Guide des mâts de planche à voile
Introduction Wind Surf Masts
Windsurfing, the fascination of holding the power of the wind in your own hands. It is enjoyment, nature experience, training and sometimes great challenge.
To make sure that the challenge is not too great, especially when you are just starting out, we have put together a small guide for the suitable material.
The IMCS value, denotes the hardness of a mast. In simplified terms, a 30kg weight is hung in the middle of a mast and then the deflection is measured.
As you can imagine, this measurement says very little about the exact way in which the mast bends in the course. Therefore, the importance of this old measurement method has decreased.
|Mast Length||IMCS value|
The entire industry has agreed on these mast hardnesses.
The much more sensible measured value, is the bending curve at which, at several points of the mast either after 1/4, 2/4, 3/4, or with another method also at 5 measuring points the bending is measured.
In this area, 3 main bending curves have emerged:
|Hardtop||Bends a little more in the base in relation to the Constant Curve and a little less in the top.|
|Constant Curve||The middle bending curve where, as with all others, the base bends less than the top.|
|Flex Top||Bends more clearly in the top than the Constant Curve, but somewhat less in the base.|
Some manufacturers also still deviate slightly from these bending curves.
Overall, you will find even among the 3 labels still small differences in the masts. The safest choice is always to use a matching mast , of the same manufacturer, from the same year to the sail.
The mast manufacturer Unifiber measures every year the current masts of the major manufacturers and publishes a table if you would like to get more accurate information, about the compatibility.
Today there are usually masts with 25-100% carbon content.
The higher the carbon content, the higher the price. A mast under 50% is actually exclusively for the beginner who is looking for a start as cheaply as possible. 50% is the cheapest riser variant that makes sense.
Masts around 70-80% carbon content represent the golden mean, between price / performance. The differences from 50-75% carbon are most 100-150€. The performance jump is relatively large. If you want to increase the performance beyond that, you pay more and more money up to the 100% mast, for a smaller increase in performance.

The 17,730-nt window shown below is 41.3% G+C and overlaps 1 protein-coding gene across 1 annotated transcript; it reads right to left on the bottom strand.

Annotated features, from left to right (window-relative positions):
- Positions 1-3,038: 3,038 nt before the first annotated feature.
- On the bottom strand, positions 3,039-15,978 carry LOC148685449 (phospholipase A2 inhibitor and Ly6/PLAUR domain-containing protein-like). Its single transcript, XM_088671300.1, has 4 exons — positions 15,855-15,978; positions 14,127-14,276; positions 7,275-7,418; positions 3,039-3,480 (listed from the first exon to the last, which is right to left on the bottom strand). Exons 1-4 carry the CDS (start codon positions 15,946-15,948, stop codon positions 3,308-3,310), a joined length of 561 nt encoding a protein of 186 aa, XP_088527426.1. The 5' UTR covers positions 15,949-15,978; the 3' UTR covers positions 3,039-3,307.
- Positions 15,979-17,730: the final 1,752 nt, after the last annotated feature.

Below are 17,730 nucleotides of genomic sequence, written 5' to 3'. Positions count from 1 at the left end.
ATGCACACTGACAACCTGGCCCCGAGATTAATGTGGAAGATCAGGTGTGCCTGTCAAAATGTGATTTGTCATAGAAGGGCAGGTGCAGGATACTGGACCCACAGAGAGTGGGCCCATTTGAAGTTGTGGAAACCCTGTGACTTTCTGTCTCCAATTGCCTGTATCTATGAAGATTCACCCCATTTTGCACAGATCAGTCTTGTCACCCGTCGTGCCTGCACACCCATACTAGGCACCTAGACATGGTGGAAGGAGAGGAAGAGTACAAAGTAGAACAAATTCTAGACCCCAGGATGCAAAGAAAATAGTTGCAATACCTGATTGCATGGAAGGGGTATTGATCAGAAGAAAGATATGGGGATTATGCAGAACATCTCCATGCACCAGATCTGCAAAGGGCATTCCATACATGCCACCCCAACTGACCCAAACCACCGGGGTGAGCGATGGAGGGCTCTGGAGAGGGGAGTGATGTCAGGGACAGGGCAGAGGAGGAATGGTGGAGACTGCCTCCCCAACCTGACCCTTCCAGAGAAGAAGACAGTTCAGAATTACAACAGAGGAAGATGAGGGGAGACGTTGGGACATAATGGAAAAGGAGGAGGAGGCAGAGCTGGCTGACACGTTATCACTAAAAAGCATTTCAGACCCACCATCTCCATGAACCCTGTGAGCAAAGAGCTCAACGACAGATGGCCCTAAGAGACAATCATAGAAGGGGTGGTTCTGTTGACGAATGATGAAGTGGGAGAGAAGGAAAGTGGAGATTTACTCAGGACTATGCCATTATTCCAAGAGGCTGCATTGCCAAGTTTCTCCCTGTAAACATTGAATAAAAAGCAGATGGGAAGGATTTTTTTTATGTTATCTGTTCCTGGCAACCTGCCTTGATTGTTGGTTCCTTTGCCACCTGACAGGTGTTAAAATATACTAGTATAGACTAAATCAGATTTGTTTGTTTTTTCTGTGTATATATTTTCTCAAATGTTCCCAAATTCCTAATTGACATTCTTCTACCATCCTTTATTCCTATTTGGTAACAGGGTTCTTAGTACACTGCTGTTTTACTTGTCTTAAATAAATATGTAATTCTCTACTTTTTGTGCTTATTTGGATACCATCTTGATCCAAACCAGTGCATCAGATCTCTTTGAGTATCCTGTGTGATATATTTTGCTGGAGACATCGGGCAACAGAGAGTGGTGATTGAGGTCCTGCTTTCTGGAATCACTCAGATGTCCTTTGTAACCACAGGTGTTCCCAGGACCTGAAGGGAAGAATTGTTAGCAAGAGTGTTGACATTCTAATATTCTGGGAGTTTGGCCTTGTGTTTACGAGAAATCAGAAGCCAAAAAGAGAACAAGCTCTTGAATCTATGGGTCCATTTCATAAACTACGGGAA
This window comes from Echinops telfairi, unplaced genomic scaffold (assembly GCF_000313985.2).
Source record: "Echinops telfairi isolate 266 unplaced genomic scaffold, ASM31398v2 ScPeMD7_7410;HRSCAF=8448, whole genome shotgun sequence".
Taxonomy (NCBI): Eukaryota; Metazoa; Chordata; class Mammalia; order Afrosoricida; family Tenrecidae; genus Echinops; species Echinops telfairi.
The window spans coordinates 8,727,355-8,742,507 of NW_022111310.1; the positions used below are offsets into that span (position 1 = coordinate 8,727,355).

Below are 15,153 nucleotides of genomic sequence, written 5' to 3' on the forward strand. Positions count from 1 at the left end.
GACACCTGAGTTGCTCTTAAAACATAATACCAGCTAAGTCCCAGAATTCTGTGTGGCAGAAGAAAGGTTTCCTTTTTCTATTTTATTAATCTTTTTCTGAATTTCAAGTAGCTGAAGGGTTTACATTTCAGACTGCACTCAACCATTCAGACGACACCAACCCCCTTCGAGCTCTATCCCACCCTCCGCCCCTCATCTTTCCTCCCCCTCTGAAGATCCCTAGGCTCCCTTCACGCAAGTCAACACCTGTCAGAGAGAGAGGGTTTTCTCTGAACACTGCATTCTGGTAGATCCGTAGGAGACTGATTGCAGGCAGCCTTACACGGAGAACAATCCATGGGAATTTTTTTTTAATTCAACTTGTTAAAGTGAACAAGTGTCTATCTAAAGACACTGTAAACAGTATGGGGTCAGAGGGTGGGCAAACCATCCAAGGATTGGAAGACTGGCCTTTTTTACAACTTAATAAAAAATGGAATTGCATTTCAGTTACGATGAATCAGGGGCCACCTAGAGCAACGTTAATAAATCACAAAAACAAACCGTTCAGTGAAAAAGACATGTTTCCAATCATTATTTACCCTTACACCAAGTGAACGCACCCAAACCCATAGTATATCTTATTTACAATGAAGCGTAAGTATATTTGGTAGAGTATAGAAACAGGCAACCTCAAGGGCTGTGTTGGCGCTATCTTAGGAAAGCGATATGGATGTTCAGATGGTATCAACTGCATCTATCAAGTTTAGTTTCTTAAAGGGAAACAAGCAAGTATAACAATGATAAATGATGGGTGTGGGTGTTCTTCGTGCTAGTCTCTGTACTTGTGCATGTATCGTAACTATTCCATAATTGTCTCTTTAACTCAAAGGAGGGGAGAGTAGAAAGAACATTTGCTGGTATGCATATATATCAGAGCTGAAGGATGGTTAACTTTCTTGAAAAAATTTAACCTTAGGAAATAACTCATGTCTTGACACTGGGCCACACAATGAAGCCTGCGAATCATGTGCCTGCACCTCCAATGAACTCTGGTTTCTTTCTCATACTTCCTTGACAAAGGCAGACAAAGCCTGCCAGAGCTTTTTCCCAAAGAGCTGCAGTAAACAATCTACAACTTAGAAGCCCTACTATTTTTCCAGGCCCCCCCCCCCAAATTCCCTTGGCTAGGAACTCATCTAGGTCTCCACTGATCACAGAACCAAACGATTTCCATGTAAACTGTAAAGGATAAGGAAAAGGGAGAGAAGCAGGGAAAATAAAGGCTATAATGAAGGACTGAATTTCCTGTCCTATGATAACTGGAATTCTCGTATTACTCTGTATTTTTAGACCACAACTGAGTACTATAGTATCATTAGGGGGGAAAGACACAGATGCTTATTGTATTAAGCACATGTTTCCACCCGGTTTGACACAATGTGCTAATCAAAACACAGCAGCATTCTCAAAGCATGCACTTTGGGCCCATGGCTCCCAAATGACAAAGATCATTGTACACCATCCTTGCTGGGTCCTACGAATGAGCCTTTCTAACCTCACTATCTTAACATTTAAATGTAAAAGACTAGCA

The higher the carbon content, the higher the reactivity of the pole.
This means that a sail regains its ideal shape more quickly after a mast deformation, e.g. due to a gust. As a result, it remains more controllable, the pressure point wanders less and overall it also feels more neutral.
RDM: The Reduced Diameter Mast
has been used in recent years for sails, up to about 6.5sqm and masts up to a length of 430cm. The Rdm mast has a diameter of 32mm and a thicker wall than an SDM mast. It offers considerable handling advantages for smaller sails.
The rigging is also easier due to the easier threading into the mast pocket. In addition, the thin diameter also has a smaller mast pocket and thus makes more neutral sails with less belly possible.
SDM: The SDM Masts
were the market standard until around the turn of the millennium. Today they are only used in large sails from 7.0 sqm and up. The reason why the advantages of RDM masts in large sizes no longer prevail is the greater wall thickness of the Rdm masts, which leads to a higher weight.
Another reason is that the profiles of large sails tend to be very bulbous, a thicker mast, simply fills the mast pocket cut wide for a deep profile better, so you get a more stable and powerful overall profile.
All in all, all you really have to do is remember,
that you should in any case go for the RDM mast for sails under 6.0 sqm, above that you have the choice with some manufacturers up to 7.5 sqm to design with the RDM mast more for handling, or with SDM more for propulsion.